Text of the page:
On August 31 (September 5 in the UK and Europe), Mercenaries officially becomes a franchise with the release of the second game in the series, Mercenaries 2: World in Flames. The early 2005 release of the original game, Playground of Destruction, feels like ancient history, and Mercs 2's path to shelves has been a long and winding one, with this year being the third year that the game showed up at E3. I recently got a chance to sit down with a practically final version of the game and play a bit of online co-op with Pandemic's Marky Domowicz, and now that I've seen both the co-op and the single-player, it definitely seems like you're going to want to play the final game with a friend.
Mercs 2 feels like it was built to play with a partner right from the get-go. As you're starting a game, you'll be able to choose if you want to make your session totally public, limited to your friends, or locked down to invite-only. This means that players can jump into your game at any time, depending on how you set it up. They'll also be able to jump out without disrupting your game or forcing you to quit back to some single-player version of the game. After seeing it in action, it definitely seems smooth--certainly smoother than most of the other games that have attempted to offer this style of easy-to-access co-op, anyway.
So what will you be doing when playing with a partner? Blowing up twice as much stuff, naturally. I played through a couple of missions that gave me and my Pandemic-based partner plenty of opportunities to destroy things, as well as opportunities to acquire more gear and munitions. The first mission had us sneaking onto an island by boat and calling in our chopper pilot to airlift some missiles out so we could use them to blow things up later. This mission mostly had us worrying about ground troops. The gun mechanics felt a little like Call of Duty 4 in that the left trigger lets you aim and snap to your target, making even long-distance shots fairly routine.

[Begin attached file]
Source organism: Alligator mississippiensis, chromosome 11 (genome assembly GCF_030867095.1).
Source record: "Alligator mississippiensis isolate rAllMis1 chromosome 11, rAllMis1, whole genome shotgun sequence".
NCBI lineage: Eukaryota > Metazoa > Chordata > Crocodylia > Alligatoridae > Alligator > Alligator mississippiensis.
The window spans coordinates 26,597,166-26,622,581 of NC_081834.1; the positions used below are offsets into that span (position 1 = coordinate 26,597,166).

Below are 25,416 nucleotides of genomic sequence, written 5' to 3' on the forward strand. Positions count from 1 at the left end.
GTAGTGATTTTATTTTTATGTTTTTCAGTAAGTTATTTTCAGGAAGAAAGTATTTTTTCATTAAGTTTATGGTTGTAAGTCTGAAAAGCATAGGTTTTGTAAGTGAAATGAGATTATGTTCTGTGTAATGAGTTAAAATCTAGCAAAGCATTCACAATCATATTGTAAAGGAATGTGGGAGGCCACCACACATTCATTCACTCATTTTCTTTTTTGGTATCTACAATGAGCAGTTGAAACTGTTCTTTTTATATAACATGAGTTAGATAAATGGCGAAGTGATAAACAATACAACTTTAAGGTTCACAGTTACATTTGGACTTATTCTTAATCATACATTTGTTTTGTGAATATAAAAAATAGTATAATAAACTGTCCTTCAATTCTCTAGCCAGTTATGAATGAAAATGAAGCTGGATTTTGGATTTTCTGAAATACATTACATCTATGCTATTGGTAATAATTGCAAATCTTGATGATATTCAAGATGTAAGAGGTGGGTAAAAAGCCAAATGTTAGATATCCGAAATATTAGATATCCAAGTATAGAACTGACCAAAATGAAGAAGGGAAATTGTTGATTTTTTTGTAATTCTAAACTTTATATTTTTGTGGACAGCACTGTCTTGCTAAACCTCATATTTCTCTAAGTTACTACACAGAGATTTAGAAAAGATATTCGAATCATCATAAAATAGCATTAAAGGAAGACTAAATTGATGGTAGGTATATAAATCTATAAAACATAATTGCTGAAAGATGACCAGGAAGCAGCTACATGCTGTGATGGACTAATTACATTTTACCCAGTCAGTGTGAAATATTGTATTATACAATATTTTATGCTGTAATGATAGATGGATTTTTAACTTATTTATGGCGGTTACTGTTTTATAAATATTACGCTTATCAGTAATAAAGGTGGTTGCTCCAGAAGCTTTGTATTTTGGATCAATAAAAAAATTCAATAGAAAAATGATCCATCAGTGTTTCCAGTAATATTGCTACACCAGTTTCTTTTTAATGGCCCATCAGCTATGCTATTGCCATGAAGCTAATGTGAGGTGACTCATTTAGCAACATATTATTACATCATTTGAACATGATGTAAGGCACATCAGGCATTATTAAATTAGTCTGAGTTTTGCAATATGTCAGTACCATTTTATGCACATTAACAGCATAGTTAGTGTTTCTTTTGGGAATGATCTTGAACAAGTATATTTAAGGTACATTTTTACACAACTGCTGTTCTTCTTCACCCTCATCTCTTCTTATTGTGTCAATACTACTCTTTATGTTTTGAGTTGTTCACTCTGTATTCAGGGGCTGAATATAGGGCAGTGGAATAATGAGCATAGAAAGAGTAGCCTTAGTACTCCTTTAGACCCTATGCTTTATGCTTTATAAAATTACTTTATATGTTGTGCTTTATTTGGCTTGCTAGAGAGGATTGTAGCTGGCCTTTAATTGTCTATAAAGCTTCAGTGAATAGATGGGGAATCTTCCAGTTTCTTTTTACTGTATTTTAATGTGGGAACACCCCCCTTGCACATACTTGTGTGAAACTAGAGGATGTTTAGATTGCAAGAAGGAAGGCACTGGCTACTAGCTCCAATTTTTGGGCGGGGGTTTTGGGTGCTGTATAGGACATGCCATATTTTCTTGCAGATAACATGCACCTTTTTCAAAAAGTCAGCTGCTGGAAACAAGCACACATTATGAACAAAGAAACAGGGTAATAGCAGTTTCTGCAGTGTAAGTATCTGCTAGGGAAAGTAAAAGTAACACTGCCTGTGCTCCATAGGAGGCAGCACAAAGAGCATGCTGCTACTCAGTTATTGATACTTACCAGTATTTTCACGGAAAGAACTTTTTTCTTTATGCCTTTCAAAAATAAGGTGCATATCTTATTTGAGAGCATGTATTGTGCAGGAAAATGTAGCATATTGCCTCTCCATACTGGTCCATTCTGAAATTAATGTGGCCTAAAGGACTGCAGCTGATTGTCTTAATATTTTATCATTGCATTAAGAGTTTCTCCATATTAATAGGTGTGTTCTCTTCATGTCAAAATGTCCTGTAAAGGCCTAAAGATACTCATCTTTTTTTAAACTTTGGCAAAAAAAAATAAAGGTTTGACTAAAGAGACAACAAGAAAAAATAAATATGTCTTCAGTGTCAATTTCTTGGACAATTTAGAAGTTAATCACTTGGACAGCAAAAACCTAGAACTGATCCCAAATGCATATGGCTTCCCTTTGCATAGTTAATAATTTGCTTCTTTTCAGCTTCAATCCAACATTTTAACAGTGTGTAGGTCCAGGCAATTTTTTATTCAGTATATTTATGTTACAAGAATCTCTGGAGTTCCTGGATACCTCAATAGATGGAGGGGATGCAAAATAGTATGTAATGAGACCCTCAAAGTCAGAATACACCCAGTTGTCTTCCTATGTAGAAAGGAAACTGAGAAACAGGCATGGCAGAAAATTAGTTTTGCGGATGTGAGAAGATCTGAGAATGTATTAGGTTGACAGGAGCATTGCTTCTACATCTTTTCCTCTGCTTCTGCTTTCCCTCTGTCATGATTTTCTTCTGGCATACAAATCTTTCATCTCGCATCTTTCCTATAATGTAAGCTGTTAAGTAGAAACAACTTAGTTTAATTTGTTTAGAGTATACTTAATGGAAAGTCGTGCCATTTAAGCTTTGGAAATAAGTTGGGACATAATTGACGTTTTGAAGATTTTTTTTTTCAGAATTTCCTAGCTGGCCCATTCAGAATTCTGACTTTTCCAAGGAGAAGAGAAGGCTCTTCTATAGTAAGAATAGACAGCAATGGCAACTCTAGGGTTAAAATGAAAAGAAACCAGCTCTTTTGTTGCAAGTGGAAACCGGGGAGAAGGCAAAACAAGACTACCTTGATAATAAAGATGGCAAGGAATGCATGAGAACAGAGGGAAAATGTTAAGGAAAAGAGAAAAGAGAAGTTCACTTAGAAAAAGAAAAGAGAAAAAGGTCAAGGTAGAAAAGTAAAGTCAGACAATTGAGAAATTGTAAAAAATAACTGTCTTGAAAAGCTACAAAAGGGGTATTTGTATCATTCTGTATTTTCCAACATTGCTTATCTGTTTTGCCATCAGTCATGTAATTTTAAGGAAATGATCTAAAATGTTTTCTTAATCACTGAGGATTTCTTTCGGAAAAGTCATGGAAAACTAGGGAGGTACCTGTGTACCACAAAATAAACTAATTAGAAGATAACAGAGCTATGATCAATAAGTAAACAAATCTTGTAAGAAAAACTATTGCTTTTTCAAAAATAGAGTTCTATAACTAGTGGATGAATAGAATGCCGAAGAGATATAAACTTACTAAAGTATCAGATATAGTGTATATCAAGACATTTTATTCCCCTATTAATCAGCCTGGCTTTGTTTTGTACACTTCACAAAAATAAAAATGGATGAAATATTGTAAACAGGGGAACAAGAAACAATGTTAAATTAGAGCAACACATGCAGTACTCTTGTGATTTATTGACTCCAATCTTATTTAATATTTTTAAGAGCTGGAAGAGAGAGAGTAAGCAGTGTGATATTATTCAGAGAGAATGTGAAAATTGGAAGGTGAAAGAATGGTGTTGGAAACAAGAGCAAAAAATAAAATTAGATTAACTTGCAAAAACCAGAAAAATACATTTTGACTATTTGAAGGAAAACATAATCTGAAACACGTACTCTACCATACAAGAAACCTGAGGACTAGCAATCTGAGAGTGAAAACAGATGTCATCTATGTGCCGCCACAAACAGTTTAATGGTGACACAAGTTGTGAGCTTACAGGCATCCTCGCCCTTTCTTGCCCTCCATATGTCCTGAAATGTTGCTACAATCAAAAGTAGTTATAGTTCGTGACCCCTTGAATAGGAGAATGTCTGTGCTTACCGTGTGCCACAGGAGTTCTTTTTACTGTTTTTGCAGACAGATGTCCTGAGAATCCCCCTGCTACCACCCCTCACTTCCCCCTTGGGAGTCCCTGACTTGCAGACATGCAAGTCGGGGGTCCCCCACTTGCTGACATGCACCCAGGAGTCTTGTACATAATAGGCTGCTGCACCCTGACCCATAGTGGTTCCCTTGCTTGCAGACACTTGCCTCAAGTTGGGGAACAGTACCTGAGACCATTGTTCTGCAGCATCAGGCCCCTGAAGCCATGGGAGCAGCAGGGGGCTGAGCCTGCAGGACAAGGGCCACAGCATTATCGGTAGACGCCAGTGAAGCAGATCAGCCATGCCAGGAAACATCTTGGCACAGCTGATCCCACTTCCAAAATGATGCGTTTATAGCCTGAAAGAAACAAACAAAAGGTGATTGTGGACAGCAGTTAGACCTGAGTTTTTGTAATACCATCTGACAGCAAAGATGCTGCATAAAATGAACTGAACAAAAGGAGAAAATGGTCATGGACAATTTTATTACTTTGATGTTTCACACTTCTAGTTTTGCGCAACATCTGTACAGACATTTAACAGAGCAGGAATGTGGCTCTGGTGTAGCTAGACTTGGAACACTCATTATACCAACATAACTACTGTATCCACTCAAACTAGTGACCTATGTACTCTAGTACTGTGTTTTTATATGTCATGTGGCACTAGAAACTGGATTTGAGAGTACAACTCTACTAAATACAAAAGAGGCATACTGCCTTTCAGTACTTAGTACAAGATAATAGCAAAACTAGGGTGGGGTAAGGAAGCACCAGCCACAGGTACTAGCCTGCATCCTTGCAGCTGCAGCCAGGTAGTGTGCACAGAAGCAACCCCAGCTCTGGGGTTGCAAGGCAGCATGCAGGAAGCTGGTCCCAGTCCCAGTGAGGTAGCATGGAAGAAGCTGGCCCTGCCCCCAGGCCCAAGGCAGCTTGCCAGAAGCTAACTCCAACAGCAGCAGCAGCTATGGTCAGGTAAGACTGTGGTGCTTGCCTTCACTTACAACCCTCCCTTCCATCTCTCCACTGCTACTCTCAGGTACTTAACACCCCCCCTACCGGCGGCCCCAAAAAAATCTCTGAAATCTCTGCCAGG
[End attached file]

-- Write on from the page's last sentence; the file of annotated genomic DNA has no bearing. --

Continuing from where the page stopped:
A second mission had us hot on the trail of some plane parts that needed to be destroyed in order to prevent whatever secrets they held from falling into enemy hands. This mission really showcased the personal touches of style that you'll be able to bring to the game. While it was very tempting for me to want to get in close and use grenades, or steal a tank and roll up on each plane piece with guns blazing, it's just as viable (and probably way easier) to sit back at a distance and call in airstrikes. Like the previous game, you'll be able to call in different types of support. If you want a vehicle, and you have the resources required to get one, you can call one in at any time. Airstrikes work the same way, but with a bit more instant gratification as you sit back and watch everything in front of you explode. There are even different types of airstrikes, letting you call in everything from your basic bombs to nuclear bunker busters. You... might not want to stand too close to the area of impact when calling in nukes. I learned that one the hard way.
The other reason to play co-op is that it can be handy to call in a friend when you need some help with a specific mission. While the game will scale in difficulty when you add a second player, the developers intend for the co-op to be a bit easier and more focused on you and a friend tearing up the world. Players that join a game won't advance their own single-player progress while in someone else's session, but resources earned while playing co-op will carry over into your single-player, making it handy if you want to stockpile a bunch of extra weapons and items.
If you've been following Mercs 2 over the past few years, you've probably seen some footage of the game that maybe doesn't look so hot in the frame rate department. There was a reason why people started derisively calling it "World in Frames." Between seeing the co-op and seeing the single-player running at E3, it seems like Pandemic has optimized things quite a bit. The game seems like it will always run at a playable frame rate and at a pretty decent speed. Considering the game lets you see quite a lot of the environment when you're doing things like flying a helicopter, it seemed pretty impressive, overall.
But we'll have to see the whole game before passing any sort of judgment on it. Luckily for us, that day is soon approaching, as Mercs 2 has already gone gold on PS3 and the 360 version isn't far behind. The game is also scheduled to ship on the PC and PlayStation 2 at the end of this month. It'll be especially interesting to see how the PC version can hold up on higher-end machines, because as good as those explosions look on consoles, they'd probably look even hotter at 1680x1050.